Teens & Vaping: What You Need to Know

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In 2015, more than 25% of students in grades 6 through 12 and more than 33% of young adults had tried e-cigarettes.[1] This number shows no signs of slowing as emerging research indicates an uptick in use by teens as the dangers of e-cigarettes remain largely unknown. We’ve written before that most tobacco use begins in young adulthood, and about the risks of smoking at this young age. Studies indicate e-cigarette use presents an equally troubling trend that demands further research.

What Are E-Cigarettes?

Electronic cigarettes came on the market several years ago as an alternative to smoking traditional cigarettes made from tobacco. Also known a e-cigarettes, vapes, and vape pens, these battery-operated devices allow users to inhale an aerosol that typically (but not always) contains nicotine, flavorings, and chemicals like propylene glycol.[2] Some e-cigarette brands are designed to resemble real cigarettes while others may look more like a USB stick. As of 2014, there were nearly 500 brands of e-cigarettes on the market.[3] Brands like JUUL have exploded onto the market with a flashy, high-tech appearance and high nicotine delivery through their use of nicotine salt e-liquid formulations.[4]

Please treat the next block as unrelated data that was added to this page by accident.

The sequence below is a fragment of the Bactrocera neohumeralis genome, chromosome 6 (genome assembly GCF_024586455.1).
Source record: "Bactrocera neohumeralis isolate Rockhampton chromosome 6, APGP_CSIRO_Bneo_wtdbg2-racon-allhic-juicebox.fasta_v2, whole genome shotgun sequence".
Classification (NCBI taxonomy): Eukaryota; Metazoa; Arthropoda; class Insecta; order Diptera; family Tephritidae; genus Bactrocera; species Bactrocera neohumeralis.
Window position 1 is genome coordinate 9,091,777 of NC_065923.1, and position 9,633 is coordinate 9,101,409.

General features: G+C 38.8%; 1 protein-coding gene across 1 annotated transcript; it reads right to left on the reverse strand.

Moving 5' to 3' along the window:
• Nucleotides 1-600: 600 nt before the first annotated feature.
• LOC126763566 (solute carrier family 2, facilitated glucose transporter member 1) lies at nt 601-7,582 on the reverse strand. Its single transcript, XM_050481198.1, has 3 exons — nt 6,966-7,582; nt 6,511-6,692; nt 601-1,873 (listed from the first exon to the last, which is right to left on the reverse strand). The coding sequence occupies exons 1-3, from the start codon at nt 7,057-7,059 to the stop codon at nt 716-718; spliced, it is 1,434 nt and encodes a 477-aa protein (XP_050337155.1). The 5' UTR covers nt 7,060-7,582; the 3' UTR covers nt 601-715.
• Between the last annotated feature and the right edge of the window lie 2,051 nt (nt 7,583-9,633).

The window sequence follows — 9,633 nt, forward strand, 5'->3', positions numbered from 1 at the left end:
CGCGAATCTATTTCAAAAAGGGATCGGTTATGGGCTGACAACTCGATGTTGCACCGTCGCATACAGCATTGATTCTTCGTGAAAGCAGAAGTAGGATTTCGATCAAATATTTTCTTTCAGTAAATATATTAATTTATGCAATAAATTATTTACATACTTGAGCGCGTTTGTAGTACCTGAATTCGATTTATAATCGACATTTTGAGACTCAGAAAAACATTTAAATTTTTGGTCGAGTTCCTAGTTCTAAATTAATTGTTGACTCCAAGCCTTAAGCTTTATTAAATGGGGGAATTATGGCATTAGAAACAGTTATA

Teens and E-Cigarettes

Many kids and adults perceive e-cigarettes as less harmful than tobacco. While they may be less damaging to teen bodies than inhaling tobacco smoke, e-cigarettes still deliver harmful chemicals in their so-called “vapor.”[5] Their use also can lead to a habit of smoking traditional cigarettes: 30.7% of e-cigarette users started smoking (tobacco products) within six months while only 8.1% of non-users began smoking in the same time frame.[6]

And the use of these devices is more prevalent than cigarettes, perhaps due to a lack of understanding the dangers. According to research from the National Institute on Drug Abuse, 3.6% of 8th-graders used cigarettes in the past month versus 9.5% using e-cigarettes. For 10th-graders, 6.3% smoked while 14% used e-cigarettes. By 12th grade, the numbers climb to 11.4% of students who have smoked in the last 30 days and 16.2% who have vaped.[7]